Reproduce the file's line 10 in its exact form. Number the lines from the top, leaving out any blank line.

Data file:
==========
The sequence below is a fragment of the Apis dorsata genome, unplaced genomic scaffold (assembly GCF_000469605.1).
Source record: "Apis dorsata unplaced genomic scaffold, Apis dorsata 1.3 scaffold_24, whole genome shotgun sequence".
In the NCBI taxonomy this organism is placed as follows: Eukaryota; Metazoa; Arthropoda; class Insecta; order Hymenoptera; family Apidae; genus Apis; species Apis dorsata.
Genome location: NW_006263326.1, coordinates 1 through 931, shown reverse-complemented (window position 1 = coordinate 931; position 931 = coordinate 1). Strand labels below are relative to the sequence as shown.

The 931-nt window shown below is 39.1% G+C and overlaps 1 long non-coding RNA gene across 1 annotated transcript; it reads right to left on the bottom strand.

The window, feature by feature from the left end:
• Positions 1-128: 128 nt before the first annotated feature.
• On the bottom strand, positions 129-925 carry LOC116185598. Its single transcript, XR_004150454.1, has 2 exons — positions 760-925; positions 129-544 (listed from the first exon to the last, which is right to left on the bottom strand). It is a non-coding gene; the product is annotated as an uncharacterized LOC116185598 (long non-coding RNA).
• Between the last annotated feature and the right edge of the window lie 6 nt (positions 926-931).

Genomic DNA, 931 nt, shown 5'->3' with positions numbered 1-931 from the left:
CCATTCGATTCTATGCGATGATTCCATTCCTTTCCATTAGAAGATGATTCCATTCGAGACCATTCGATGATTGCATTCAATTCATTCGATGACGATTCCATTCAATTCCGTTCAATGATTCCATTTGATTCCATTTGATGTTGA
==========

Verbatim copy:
Genomic DNA, 931 nt, shown 5'->3' with positions numbered 1-931 from the left: